A Travellerspoint blog

Day One (continued)

Angkor Wat

sunny 91 °F

I was born and raised in the American south ("American by birth, southern by the Grace of God") but have lived in Minnesota for one incredibly cold and snowy winter - 5 months of winter at that (what I wouldn't give for those temperatures right about now!) and in China for around six years. I have lost most of my southern accent and speak pretty standard English, which is very useful to have as an English teacher living outside of the US. But I must admit - I'm a redneck.

What I mean is, I'm a redneck NOW. I have a very red neck from the powerful sun in Cambodia! Every day before going out, I slather my face, arms and legs in 30 SPF sunscreen, but yesterday I seemed to miss the back of my neck. I tried adding more today, but it's still red. I guess I'd do my brother proud right about now.

The rest of me is blissfully burn-free, so the sunscreen is working. I bought a new bottle before I came here and it must be at least half gone now. I hope I have enough to last me the next four days.

I'm going to try to add some more pictures from Angkor Wat now. Less talk, more pictures!

An orange fabric-draped figure

An orange fabric-draped figure

Figurine detail

Figurine detail

Part of the inner structure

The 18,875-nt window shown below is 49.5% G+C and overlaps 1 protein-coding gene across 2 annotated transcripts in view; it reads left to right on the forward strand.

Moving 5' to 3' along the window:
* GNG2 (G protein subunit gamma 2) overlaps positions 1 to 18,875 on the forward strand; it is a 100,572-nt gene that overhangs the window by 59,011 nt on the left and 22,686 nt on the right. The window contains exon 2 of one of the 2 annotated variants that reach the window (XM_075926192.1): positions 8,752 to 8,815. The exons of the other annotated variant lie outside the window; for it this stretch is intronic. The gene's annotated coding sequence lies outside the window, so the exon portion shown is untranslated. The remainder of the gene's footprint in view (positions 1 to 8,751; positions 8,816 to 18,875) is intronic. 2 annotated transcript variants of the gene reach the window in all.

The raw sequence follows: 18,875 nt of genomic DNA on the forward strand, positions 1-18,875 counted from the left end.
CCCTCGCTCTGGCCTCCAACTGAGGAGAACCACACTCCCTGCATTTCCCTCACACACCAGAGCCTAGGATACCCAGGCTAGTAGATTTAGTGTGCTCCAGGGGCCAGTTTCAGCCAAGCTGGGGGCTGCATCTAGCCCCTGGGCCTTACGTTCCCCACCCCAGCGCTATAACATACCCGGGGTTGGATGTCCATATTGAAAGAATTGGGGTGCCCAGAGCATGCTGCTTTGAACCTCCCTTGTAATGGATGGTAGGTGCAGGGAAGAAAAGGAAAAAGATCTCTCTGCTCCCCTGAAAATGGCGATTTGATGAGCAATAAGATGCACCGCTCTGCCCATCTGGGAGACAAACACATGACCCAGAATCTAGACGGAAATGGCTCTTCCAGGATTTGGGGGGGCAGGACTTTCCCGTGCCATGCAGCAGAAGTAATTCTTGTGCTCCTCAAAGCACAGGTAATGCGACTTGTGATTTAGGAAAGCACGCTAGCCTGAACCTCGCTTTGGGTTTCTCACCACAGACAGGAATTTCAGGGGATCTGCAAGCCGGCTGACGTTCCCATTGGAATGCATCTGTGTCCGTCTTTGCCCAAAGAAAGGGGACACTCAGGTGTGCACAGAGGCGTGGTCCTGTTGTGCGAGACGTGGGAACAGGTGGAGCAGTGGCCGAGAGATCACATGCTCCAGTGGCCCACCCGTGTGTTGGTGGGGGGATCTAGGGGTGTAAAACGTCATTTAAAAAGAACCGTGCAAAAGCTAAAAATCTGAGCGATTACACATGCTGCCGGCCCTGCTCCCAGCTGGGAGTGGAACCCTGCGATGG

Part of the inner structure

An indoor corner around a now empty pool

An indoor corner around a now empty pool

Wall details

Wall details

An impossibly steep staircase - they were designed this way so that you would keep your head down (it was more respectful to the gods this way) when going up to the next level

An impossibly steep staircase - they were designed this way so that you would keep your head down (it was more respectful to the gods this way) when going up to the next level

I'll be returning to this temple at a later date, so I didn't head up the stairs this time

I'll be returning to this temple at a later date, so I didn't head up the stairs this time

Wall detail

Wall detail

I was really planning to send blog updates every day but there are a couple of reasons why that hasn't worked out. First and foremost, when I've been trying to upload pictures at night, I've apparently being using the computer at the same time as everyone else in the hotel. I could get to the screen where I could choose pictures to be uploaded, but then...nothing else happened. I tried nearly every morning and night I've been here to upload pictures and finally had some luck with it this morning before breakfast. But around 9:00, it once again became impossible to upload anything. Secondly, I had no idea just how wiped out I would be each and every day when I returned to my hotel. It is HOT here, so hot that two showers a day is not unreasonable. By the time I would get to my hotel at night and take a shower, I was too tired to do much else. I usually ended up laying my still wet head on the pillow and dropping off to sleep.

For those of you who find the hot weather as hard to deal with as I do, I say "don't come to Cambodia in April." But I also say, "you must come to Cambodia!" It is one of the most interesting places I've ever had the pleasure to visit and the people here are so kind. I'll leave you until the next post. I have many more pictures for you!

Posted by feiheli 22:02 Archived in Cambodia Comments (2)

Day One

Angkor Wat, The World's Largest Religious Structure

semi-overcast 93 °F